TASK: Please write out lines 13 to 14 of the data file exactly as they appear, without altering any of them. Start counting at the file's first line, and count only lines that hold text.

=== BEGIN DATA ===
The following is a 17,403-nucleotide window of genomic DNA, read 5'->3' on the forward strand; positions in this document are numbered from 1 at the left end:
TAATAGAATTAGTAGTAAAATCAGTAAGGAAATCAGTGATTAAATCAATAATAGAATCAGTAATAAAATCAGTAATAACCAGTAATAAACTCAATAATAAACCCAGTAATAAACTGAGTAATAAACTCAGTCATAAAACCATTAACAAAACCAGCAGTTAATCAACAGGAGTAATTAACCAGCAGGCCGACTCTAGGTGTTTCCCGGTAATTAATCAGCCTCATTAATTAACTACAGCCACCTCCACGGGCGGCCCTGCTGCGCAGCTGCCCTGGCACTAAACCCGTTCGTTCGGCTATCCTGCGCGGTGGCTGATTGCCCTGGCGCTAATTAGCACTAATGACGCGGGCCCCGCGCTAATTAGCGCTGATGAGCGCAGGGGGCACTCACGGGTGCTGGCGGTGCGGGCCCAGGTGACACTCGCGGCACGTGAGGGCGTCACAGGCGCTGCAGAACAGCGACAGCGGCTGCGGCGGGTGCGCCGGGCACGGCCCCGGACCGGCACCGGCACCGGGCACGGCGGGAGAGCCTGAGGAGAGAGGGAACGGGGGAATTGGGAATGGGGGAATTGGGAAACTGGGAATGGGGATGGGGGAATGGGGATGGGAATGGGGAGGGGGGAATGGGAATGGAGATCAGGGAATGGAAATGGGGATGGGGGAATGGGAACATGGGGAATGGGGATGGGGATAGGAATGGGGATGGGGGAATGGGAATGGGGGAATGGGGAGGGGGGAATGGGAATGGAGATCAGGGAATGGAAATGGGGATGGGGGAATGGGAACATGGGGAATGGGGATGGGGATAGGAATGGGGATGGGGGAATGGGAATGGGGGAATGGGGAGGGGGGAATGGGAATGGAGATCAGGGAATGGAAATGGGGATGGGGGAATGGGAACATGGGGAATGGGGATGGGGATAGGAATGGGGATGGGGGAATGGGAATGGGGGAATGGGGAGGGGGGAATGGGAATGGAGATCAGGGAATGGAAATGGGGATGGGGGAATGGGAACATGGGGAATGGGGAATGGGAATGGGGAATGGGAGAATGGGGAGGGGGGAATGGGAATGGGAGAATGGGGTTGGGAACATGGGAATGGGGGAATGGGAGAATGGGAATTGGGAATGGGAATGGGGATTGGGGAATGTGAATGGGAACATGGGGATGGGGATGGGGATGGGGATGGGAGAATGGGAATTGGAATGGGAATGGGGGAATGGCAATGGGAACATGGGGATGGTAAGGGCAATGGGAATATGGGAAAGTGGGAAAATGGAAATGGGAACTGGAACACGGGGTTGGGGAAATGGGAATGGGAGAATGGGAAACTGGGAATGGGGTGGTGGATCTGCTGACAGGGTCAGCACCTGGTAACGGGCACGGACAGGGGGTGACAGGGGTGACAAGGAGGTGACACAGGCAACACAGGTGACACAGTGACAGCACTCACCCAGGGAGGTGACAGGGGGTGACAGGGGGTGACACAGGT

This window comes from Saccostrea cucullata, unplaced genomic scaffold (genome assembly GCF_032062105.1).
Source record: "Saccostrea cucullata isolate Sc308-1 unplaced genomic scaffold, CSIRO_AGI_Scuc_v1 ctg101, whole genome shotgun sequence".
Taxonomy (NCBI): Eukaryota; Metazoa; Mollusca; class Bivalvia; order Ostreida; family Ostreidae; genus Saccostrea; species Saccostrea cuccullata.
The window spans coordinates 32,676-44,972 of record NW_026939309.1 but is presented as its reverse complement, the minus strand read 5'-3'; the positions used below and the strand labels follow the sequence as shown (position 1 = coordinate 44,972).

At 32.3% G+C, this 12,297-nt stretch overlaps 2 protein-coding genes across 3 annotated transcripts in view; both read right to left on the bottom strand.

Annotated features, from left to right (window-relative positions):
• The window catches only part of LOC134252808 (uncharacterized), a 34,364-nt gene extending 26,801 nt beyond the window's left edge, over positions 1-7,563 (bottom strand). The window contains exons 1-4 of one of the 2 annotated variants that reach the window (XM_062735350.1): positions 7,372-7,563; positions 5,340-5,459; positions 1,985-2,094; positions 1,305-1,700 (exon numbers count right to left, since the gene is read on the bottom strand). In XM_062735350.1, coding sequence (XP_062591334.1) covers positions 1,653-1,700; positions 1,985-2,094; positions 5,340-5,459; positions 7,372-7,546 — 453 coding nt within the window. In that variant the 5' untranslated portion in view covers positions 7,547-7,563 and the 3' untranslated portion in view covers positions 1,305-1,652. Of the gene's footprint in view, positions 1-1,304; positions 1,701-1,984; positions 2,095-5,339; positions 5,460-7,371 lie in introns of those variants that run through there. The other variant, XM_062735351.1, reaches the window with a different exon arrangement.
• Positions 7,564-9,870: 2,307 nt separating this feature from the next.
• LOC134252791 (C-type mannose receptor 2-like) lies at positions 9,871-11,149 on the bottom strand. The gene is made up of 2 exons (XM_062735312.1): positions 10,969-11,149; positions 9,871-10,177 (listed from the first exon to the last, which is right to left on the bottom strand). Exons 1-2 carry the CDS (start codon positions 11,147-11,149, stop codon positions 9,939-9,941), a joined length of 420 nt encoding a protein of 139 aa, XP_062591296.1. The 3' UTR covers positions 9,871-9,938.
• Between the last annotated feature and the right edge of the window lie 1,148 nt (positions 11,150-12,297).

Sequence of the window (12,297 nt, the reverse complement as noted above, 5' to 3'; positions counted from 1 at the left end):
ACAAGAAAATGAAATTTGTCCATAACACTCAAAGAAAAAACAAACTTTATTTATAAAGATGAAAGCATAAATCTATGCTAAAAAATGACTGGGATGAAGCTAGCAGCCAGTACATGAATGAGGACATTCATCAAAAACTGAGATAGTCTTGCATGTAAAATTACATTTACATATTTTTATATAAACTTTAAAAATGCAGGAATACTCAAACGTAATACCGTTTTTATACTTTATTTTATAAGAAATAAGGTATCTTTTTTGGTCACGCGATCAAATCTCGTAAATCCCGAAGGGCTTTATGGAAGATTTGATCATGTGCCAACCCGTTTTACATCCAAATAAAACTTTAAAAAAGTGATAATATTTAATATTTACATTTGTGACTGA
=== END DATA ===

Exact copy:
Sequence of the window (12,297 nt, the reverse complement as noted above, 5' to 3'; positions counted from 1 at the left end):
ACAAGAAAATGAAATTTGTCCATAACACTCAAAGAAAAAACAAACTTTATTTATAAAGATGAAAGCATAAATCTATGCTAAAAAATGACTGGGATGAAGCTAGCAGCCAGTACATGAATGAGGACATTCATCAAAAACTGAGATAGTCTTGCATGTAAAATTACATTTACATATTTTTATATAAACTTTAAAAATGCAGGAATACTCAAACGTAATACCGTTTTTATACTTTATTTTATAAGAAATAAGGTATCTTTTTTGGTCACGCGATCAAATCTCGTAAATCCCGAAGGGCTTTATGGAAGATTTGATCATGTGCCAACCCGTTTTACATCCAAATAAAACTTTAAAAAAGTGATAATATTTAATATTTACATTTGTGACTGA